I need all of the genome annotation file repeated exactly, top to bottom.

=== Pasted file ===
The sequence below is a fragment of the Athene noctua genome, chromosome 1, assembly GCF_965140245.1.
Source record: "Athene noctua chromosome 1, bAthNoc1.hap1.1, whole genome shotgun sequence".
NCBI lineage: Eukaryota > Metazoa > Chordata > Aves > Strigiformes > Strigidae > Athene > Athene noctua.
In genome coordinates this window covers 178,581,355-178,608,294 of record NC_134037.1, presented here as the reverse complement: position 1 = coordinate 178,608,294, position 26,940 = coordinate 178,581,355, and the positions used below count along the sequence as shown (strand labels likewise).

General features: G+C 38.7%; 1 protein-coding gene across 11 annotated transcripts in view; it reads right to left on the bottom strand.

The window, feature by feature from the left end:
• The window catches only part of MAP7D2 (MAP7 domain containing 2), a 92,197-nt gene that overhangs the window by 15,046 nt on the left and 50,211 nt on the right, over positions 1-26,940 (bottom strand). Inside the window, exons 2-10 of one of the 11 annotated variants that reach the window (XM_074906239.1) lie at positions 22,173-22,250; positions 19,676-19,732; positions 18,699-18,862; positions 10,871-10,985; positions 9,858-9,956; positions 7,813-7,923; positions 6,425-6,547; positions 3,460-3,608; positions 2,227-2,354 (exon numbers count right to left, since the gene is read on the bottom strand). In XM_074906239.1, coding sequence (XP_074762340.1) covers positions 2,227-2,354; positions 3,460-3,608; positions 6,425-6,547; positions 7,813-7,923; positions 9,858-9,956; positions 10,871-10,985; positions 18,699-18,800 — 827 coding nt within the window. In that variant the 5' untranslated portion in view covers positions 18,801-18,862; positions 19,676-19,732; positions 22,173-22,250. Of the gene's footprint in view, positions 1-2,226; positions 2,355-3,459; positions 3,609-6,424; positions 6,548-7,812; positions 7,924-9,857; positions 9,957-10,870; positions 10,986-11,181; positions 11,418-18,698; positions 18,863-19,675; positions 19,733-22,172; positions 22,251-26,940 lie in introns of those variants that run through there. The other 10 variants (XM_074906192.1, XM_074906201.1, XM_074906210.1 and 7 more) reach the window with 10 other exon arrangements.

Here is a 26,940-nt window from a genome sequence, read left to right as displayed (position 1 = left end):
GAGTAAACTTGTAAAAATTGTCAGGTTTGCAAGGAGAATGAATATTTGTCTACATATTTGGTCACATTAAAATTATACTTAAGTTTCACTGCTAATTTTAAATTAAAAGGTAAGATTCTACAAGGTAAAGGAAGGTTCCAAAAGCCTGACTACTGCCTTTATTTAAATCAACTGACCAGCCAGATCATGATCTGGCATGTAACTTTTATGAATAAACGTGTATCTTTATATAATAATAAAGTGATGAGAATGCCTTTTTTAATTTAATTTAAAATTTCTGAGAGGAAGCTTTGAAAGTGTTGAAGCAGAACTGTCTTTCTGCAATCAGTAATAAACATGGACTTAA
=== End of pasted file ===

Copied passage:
The sequence below is a fragment of the Athene noctua genome, chromosome 1, assembly GCF_965140245.1.
Source record: "Athene noctua chromosome 1, bAthNoc1.hap1.1, whole genome shotgun sequence".
NCBI lineage: Eukaryota > Metazoa > Chordata > Aves > Strigiformes > Strigidae > Athene > Athene noctua.
In genome coordinates this window covers 178,581,355-178,608,294 of record NC_134037.1, presented here as the reverse complement: position 1 = coordinate 178,608,294, position 26,940 = coordinate 178,581,355, and the positions used below count along the sequence as shown (strand labels likewise).

General features: G+C 38.7%; 1 protein-coding gene across 11 annotated transcripts in view; it reads right to left on the bottom strand.

The window, feature by feature from the left end:
• The window catches only part of MAP7D2 (MAP7 domain containing 2), a 92,197-nt gene that overhangs the window by 15,046 nt on the left and 50,211 nt on the right, over positions 1-26,940 (bottom strand). Inside the window, exons 2-10 of one of the 11 annotated variants that reach the window (XM_074906239.1) lie at positions 22,173-22,250; positions 19,676-19,732; positions 18,699-18,862; positions 10,871-10,985; positions 9,858-9,956; positions 7,813-7,923; positions 6,425-6,547; positions 3,460-3,608; positions 2,227-2,354 (exon numbers count right to left, since the gene is read on the bottom strand). In XM_074906239.1, coding sequence (XP_074762340.1) covers positions 2,227-2,354; positions 3,460-3,608; positions 6,425-6,547; positions 7,813-7,923; positions 9,858-9,956; positions 10,871-10,985; positions 18,699-18,800 — 827 coding nt within the window. In that variant the 5' untranslated portion in view covers positions 18,801-18,862; positions 19,676-19,732; positions 22,173-22,250. Of the gene's footprint in view, positions 1-2,226; positions 2,355-3,459; positions 3,609-6,424; positions 6,548-7,812; positions 7,924-9,857; positions 9,957-10,870; positions 10,986-11,181; positions 11,418-18,698; positions 18,863-19,675; positions 19,733-22,172; positions 22,251-26,940 lie in introns of those variants that run through there. The other 10 variants (XM_074906192.1, XM_074906201.1, XM_074906210.1 and 7 more) reach the window with 10 other exon arrangements.

Here is a 26,940-nt window from a genome sequence, read left to right as displayed (position 1 = left end):
GAGTAAACTTGTAAAAATTGTCAGGTTTGCAAGGAGAATGAATATTTGTCTACATATTTGGTCACATTAAAATTATACTTAAGTTTCACTGCTAATTTTAAATTAAAAGGTAAGATTCTACAAGGTAAAGGAAGGTTCCAAAAGCCTGACTACTGCCTTTATTTAAATCAACTGACCAGCCAGATCATGATCTGGCATGTAACTTTTATGAATAAACGTGTATCTTTATATAATAATAAAGTGATGAGAATGCCTTTTTTAATTTAATTTAAAATTTCTGAGAGGAAGCTTTGAAAGTGTTGAAGCAGAACTGTCTTTCTGCAATCAGTAATAAACATGGACTTAA